If you have income that is taxed, you can take a deductions for the expenses incurred in earning that income. If the income is not taxed, you cannot take a deduction for the expenses incurred in earning that untaxed income.

“No deduction . . . shall be allowed to the extent the deduction . . . is properly allocable to or chargeable against amounts excluded from gross income under section 911(a).”7

You are excluding some of your gross income because you are claiming the foreign earned income exclusion. This means you must exclude from deductions a portion of the business expenses you had for the year. To figure out how much of the business expenses are not tax-deductible, you need to create a fraction:

Foreign Earned Income Exclusion Claimed / Gross Income

For our example, the amount is $104,100 divided by $150,000 = 0.694.

In our example, we have $50,000 of business expenses that are tax-deductible, before considering the foreign earned income exclusion. But 69.4% of those business expenses were incurred to generate gross income that is not taxed. That means $50,000 x 69.4% = $34,700 of business expenses are NOT tax deductible. That leaves $50,000 – $34,700 = $15,300 of business expenses that ARE deductible.

The result, then is a Schedule C calculation that looks like this:

Line Description Amount
1 Gross Receipts 150,000
7 Gross Income Before Foreign Earned Income Exclusion 150,000
7 Less Foreign Earned Income Exclusion -104,100
7 Gross Income After Foreign Earned Income Exclusion 45,900
28 Total Expenses Before Reduction for Reg. § 1.911-6(a) Disallowance -50,000
28 Add Back Expenses That Are Not Deductible 34,700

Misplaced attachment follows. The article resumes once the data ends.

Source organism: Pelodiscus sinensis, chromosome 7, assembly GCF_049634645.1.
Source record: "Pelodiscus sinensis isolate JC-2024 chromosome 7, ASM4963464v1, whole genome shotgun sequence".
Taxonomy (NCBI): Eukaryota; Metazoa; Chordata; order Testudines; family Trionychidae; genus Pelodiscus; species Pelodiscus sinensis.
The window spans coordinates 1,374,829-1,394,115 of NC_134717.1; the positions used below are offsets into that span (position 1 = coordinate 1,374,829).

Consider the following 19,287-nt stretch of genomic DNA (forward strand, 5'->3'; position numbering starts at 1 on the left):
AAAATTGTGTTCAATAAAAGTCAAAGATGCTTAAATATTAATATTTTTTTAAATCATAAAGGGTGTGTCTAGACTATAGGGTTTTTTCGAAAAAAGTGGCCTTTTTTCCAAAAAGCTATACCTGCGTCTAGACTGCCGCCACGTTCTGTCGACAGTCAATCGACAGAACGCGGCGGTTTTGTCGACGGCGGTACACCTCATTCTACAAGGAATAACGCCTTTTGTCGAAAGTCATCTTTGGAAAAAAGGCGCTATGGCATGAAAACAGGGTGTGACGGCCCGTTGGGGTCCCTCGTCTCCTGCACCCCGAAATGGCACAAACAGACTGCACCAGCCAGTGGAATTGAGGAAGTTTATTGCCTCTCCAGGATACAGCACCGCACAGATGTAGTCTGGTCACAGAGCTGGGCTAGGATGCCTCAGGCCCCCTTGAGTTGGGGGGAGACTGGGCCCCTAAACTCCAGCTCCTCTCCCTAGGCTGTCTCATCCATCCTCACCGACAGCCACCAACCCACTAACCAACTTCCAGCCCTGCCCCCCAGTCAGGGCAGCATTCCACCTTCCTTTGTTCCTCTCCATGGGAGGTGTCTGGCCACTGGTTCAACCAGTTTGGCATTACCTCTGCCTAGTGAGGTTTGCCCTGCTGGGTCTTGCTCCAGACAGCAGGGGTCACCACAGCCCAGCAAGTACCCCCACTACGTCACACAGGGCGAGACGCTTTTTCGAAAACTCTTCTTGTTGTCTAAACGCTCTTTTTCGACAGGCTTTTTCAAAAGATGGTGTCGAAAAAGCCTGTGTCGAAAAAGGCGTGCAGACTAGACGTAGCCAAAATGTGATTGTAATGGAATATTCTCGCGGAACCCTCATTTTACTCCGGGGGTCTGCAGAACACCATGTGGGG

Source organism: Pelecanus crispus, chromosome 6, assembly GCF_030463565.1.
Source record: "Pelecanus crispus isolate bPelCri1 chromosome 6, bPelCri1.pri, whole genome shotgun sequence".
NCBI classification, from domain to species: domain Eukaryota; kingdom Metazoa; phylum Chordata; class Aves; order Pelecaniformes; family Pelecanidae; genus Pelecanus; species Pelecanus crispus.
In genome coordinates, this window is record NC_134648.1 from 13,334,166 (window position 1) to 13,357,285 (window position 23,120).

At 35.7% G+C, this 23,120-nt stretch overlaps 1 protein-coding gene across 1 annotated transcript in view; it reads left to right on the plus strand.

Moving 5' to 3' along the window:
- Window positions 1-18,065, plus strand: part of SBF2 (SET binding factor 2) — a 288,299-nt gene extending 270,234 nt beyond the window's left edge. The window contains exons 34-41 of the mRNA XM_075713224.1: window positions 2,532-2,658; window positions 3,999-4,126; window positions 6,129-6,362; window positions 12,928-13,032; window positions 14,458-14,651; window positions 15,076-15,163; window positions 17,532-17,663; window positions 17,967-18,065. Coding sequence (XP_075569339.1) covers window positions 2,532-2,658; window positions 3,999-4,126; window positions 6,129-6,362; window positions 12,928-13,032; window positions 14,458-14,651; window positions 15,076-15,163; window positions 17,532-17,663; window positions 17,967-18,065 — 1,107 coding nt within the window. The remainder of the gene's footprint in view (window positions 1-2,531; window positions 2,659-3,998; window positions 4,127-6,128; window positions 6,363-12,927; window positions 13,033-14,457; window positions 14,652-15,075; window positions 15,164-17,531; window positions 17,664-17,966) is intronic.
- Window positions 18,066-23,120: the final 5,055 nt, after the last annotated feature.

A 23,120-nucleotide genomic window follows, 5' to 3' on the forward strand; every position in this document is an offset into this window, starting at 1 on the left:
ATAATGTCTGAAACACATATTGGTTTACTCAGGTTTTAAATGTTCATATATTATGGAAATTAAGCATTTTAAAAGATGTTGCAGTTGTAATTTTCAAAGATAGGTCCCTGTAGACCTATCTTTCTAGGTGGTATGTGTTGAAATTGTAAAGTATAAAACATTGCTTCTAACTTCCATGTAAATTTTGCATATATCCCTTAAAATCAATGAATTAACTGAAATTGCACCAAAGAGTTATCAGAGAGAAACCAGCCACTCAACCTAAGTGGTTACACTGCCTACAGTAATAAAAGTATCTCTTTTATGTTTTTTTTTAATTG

28 Total Expenses After Reduction for Reg. § 1.911-6(a) Disallowance -15,300
31 Net Profit 30,600

The $30,600 of net profit carries over to Form 1040, Line 12, and from there it gets taxed along with your other income.

In summary, the effect of the foreign earned income exclusion is to reduce your taxable income (net profit) from $100,000 to $30,600. A nearly 70% reduction in taxable income means your tax bill will be reduced by 70% as well.

Self-Employment Tax and the Foreign Earned Income Exclusion

You might reduce or eliminate your income tax liability with the foreign earned income exclusion. You cannot, however, use the foreign earned income exclusion to reduce your self-employment tax.

Self-employment tax is a percentage of “self-employment income.”8

Self-employment income means “net earnings from self-employment derived by an individual”.9

“Net earnings from self-employment” means gross income from self-employment minus allowable deductions.10 Critically for our purposes, however, gross income is not reduced by the amount of foreign earned income exclusion under IRC § 911.

“The term ‘net earnings from self-employment’ means the gross income derived by an individual from any trade or business carried on by such individual, less the deductions allowed by this subtitle which are attributable to such trade or business, plus his distributive share (whether or not distributed) of income or loss described in section 702(a)(8) from any trade or business carried on by a partnership of which he is a member; except that in computing such gross income and deductions and such distributive share of partnership ordinary income or loss–

(11) the exclusion from gross income provided by section 911(a)(1) shall not apply.”